He famously failed to do so during his confirmation hearing after being nominated by Joe Biden to head up the ATF, but gun control activst and former ATF agent David Chipman apparently had no trouble defining the phrase during a recent online meeting hosted by Everytown for Gun Safety and March For Our Lives. As the National Shooting Sports Foundation’s Larry Keane writes, even before the event began virtual attendees had to sign a waiver with an… unusual provision for groups that want to hold gun companies responsible for those who criminally misuse their products.
The “terms” included a nondisclosure agreement, a liability release and “Safety and Security” release, indemnifying the Everytown and the other groups. That means no one could hold Everytown responsible for “injury, illness, damages, costs, claims or losses.” Gun control groups didn’t want to be held responsible for the misdeeds, or potentially criminal actions, of remote third parties.
Yet, that’s exactly what they want for the firearm industry when they push for the repeal of the Protection of Lawful Commerce in Arms Act (PLCAA). That’s the law that prevents frivolous lawsuits for the criminal actions of remote third parties – also known as criminals.
During the webinar itself, Chipman finally disclosed to all those who signed the nondisclosure agreement what he (and I suppose the gun control lobby at large) defines as an “assault weapon.”
Chipman says that the AR-15 and AK-47 are identical to military guns, except for the full-auto function. Says rifle rounds leave "explosive-like wounds in the body"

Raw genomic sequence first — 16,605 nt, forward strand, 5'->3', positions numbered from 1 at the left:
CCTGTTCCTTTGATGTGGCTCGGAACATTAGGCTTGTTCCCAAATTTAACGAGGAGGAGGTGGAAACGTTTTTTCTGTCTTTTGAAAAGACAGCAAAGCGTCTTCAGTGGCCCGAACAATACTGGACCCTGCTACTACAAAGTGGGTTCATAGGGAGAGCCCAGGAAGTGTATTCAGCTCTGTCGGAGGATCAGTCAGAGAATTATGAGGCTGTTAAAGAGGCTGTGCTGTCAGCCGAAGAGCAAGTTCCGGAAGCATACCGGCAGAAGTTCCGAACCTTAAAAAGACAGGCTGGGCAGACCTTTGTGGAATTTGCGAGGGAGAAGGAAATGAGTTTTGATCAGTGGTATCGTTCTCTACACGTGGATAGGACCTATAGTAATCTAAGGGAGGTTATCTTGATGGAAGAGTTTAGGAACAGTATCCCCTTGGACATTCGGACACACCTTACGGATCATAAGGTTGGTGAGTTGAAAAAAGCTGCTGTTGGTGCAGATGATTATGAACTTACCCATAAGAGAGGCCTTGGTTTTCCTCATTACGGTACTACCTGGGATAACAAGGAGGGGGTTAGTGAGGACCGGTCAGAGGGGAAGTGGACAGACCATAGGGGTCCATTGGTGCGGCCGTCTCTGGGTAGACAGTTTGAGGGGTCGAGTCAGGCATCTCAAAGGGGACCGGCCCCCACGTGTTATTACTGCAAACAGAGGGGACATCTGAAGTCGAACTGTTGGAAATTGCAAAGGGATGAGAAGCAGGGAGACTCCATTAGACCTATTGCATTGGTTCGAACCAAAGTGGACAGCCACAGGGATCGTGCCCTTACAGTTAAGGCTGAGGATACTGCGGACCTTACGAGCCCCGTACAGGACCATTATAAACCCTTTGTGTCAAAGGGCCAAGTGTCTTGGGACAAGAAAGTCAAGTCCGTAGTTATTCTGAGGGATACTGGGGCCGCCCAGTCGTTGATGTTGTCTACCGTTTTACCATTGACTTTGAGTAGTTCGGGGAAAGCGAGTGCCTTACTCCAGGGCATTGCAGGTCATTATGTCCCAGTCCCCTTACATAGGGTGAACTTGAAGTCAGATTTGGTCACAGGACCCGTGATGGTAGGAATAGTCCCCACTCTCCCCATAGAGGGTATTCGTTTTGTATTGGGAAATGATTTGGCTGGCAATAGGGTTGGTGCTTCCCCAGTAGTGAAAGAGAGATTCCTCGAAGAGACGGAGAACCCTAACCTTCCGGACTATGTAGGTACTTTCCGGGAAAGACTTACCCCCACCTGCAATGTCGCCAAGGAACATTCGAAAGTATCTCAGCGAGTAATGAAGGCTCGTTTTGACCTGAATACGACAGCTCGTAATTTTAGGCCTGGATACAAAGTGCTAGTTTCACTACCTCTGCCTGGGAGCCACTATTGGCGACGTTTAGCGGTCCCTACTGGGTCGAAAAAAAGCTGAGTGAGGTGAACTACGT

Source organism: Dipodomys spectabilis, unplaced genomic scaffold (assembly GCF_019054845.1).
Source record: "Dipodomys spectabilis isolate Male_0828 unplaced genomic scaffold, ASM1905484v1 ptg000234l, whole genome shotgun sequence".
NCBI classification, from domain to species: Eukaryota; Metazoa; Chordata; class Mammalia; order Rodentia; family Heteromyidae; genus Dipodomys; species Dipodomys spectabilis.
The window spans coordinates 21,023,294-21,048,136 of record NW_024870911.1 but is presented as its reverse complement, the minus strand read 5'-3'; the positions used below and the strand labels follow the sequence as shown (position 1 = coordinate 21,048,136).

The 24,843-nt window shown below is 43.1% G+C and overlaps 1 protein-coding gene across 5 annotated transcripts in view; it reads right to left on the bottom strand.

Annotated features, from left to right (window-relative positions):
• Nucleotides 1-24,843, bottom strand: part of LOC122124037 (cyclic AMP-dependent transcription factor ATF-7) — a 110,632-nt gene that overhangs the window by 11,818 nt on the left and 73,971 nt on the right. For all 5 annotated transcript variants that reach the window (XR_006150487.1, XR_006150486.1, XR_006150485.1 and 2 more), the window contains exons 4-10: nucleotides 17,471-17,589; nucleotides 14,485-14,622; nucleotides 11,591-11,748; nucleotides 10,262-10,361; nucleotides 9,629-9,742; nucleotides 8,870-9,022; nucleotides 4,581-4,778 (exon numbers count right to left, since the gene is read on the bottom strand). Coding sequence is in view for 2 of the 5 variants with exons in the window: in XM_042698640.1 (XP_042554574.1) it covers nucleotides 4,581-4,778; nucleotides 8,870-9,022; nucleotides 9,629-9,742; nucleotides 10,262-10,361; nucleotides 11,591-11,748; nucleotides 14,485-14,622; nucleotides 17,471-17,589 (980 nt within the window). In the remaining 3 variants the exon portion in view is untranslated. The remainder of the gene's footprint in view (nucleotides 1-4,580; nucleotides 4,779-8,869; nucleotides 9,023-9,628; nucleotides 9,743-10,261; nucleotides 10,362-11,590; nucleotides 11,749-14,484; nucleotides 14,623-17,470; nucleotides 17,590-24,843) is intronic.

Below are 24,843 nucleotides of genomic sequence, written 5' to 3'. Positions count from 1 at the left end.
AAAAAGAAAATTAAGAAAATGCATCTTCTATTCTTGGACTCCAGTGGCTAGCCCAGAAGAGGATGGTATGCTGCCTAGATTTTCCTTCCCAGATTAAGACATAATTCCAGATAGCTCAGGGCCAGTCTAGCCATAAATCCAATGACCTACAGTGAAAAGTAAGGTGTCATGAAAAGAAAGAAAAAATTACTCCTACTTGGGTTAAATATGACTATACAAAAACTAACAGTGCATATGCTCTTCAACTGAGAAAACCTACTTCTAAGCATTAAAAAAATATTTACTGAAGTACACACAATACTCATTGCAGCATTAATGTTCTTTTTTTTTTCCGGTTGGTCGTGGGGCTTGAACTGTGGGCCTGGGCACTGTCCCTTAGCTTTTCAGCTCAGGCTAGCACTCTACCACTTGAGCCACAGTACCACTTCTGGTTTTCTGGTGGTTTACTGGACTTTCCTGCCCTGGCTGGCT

He says he didn't do very well in physics, but rifle rounds are more powerful than handgun rounds
— Firearms Policy Coalition (@gunpolicy) August 17, 2022
Chipman didn’t only reveal his previously secret definition of an “assault weapon.” Now that he’s no longer in the running to be the head of the ATF, Chipman’s also a quite a bit more forthcoming about using the agency to regulate everything he considers an “assault weapon” under the National Firearms Act; meaning government registration and the payment of a $200 tax stamp per gun.
He still advocates that MSRs should be regulated under the 1934 National Firearms Act, the same way the ATF regulates automatic firearms, short-barrel rifles and shotguns and suppressors. That’s because Chipman believes MSRs, which he already explained are less powerful than most other hunting rifles, are more lethal than a “Thompson machine gun.”
I wonder if Chipman believes that the Hughes Amendment would then cover semi-automatic rifles as well, which would mean an immediate ban on production and sale of modern sporting rifles.
This is sort of a Hail Mary pass by the gun control movement, but after Bruen I think they’ve become more inclined to these kinds of desperate moves. The idea is that the ATF would declare that all modern sporting rifles (and perhaps even all semi-automatic firearms are readily converted to machine guns, and therefore already fall under the purview of the NFA. Now that Joe Biden has an ATF director in place, this might very well be the next big gun control push from his administration, especially if his new rules on unfinished frames and receivers and pistol stabilizing braces are upheld by lower courts. It could take some time for those cases to get to SCOTUS, which is also the case for the challenge to Maryland’s ban on so-called “assault weapons” that the Court granted, vacated, and remanded back to the Fourth Circuit. In the meantime Biden and gun control activists may feel confident and/or desperate enough to swing for the fences.